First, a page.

For the past 13 years I’ve been traveling between the US and Europe on a regular basis. Since my son was born, he’s been going with me almost every time. On some trips my husband was with us to help, but on many more I was alone to take care of my now-8-year-old son on the nine-hour flights…
As an organizing and time management expert, I took advantage of those trips to accumulate a wealth of tips and strategies to make every plane trip a smooth and successful one every time. Here are some of them. May they save you some of the less-than-pleasant learning experiences I went through:
Separate seat or no separate seat, that is the question.
The first decision that needs to be made for all children under 2 years of age is whether you want them on your lap or in their own seat. As long as your child is small enough, there is no need for a separate seat, since many airlines can give you an in-plane bassinet. The airlines don’t exactly advertise the fact, but if you call the airline – and you may have to do this yourself, they sometimes won’t accept this kind of request from a travel agency – you can request a bassinet for the flight. You will then be assigned a bulkhead row seat, with a bassinet hooked on the wall in front of you. The bassinet was big enough for my 10-month old to still fit in. The hidden advantage of requesting a bassinet is that the bulkhead seat gives you a built-in play area in front of you for your baby to play, and invaluable advantage.
Once your baby outgrows the bassinet, the choice of a separate seat is much more of an open question. My personal choice was to have a second seat if I was traveling alone with my son, and to have him sit in our respective laps when we traveled with my husband. It worked well for us, but you may make a different choice. From my experience, there is no right answer at this point. Of course, past 2 years of age, this question becomes a moot point, since airlines will force you to get a separate seat for your child.
The car seat issue
The next big question, once you’ve chosen your seat option, is whether to take a car seat with you on the plane or not. If your child has his or her own seat and is less than 2 years old, FAA regulations force you to have one.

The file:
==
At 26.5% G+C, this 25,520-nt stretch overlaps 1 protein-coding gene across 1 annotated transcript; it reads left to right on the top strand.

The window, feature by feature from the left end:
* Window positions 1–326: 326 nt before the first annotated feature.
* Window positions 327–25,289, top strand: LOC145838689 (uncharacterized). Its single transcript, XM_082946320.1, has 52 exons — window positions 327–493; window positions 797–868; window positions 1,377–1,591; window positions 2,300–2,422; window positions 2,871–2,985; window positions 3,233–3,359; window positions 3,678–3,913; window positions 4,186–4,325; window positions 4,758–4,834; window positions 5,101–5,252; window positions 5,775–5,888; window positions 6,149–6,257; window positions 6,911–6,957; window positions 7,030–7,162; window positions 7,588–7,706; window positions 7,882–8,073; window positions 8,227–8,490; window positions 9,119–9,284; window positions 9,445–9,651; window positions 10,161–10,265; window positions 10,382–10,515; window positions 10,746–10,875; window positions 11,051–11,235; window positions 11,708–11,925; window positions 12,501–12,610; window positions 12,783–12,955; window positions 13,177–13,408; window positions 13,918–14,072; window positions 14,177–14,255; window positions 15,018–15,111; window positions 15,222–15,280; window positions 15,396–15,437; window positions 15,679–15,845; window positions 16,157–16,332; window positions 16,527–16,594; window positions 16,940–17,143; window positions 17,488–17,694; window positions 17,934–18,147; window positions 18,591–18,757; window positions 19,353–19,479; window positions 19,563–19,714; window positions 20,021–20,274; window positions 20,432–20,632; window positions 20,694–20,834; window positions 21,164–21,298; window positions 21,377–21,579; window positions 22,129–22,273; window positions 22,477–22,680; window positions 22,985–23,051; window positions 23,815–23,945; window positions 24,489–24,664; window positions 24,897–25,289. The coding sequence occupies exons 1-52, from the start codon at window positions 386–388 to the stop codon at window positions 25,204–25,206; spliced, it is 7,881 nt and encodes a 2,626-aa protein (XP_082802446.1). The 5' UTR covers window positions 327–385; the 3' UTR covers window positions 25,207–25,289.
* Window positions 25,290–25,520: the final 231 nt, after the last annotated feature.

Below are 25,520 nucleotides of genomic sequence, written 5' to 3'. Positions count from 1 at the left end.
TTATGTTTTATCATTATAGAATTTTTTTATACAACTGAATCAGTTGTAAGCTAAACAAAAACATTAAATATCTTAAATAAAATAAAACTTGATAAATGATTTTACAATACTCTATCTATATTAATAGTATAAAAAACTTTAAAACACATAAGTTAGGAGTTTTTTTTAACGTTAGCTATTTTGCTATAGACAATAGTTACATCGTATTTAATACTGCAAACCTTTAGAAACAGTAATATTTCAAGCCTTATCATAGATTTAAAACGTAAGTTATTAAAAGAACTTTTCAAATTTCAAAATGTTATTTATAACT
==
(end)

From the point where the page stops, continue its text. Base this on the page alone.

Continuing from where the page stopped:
Beyond 2 years old, you are faced with a choice where both options have their advantages and disadvantages. Taking your car seat with you makes your life easier, because you know how to install it, and your child is used to it. However, a car seat is a very bulky item. If you’re traveling alone with your little one – or worse, with several little ones – it’s almost impossible to juggle a car seat, a stroller, your carry-on an wiggly little one(s). Trust me, I’ve tried…
Some other things to take into consideration: your car seat, even if FAA approved, may not fit in a standard coach seat. It might also be perfectly useless at your destination if it can’t be installed using a standard car seat belt – not all countries have adopted the LATCH system, or they may have their own version of it. My choice has always been to get a car seat at my destination rather than travel with one.
When you are traveling by plane, a sturdy, umbrella-style stroller is by far the best type of stroller to have. The lighter it is, the better, yet you want it to be sturdy: you don’t want it to break at the first opportunity, and you want it to be able to easily negotiate uneven streets and sidewalks, or even a dirt path, yet you don’t want to be heartbroken should it get stolen (yes, it happens, and happened to me). I found the Chicco umbrella strollers to be a great, affordable solution, and one of them, the Liteway, even fits infants from birth on! We bought one and it’s resisted everything we put it through – we still have it in case a little one visits our home.
Should you choose to take both a car seat and a stroller, know that there is an option that allows you to have both in one, the Sit N Stoll car seat stroller, which is FAA approved. However, I’ve seen some of those up close and personal, and I doubt that this seat would fit in a standard coach seat, so do your homework and make sure it will fit everywhere before splurging for one.
The passport deserves a section of its own because of the quirks of getting a passport for a little one. You see, you can’t just order a passport by mail, the way you can for yourself. The government will refuse to process your child’s passport application unless they are confident that you are not planning on kidnapping your child, so you have to apply in person, with your child, and provide proof that the other parent is OK with you getting the passport… This easiest is to make the passport application a family affair, and all go together to the post office or government office to file your application. Barring this, you need a notarized letter from your spouse agreeing to the passport application, or papers showing that you have sole custody. Knowing that ahead of time will save you a lot of delays – again a hard-earned lesson on my part.
While you’re at it, if you travel alone with your child or children, get a notarized letter from the other parent certifying that they know and approve of you taking the child on this trip. You most likely won’t need it, but having this document with me has avoided some less-than-pleasant interactions with zealous and paranoid immigration officers of various nationalities.
When traveling with a small child, which type of carry-on to choose is important. After trying different versions, my recommendation is a backpack – you’ll be glad you chose that when you have to bodily carry a squirming pre-schooler under one arm, while guiding the stroller with your remaining hand. A specialized diaper backpack is of course an option, but any good, slightly oversize backpack to which you add a changing pad and an insulated pouch works very well. Just make sure your backpack fits airlines carry-on size requirements, the airlines are getting stricter and stricter about it. You don’t want to find yourself having to check your carry-on in!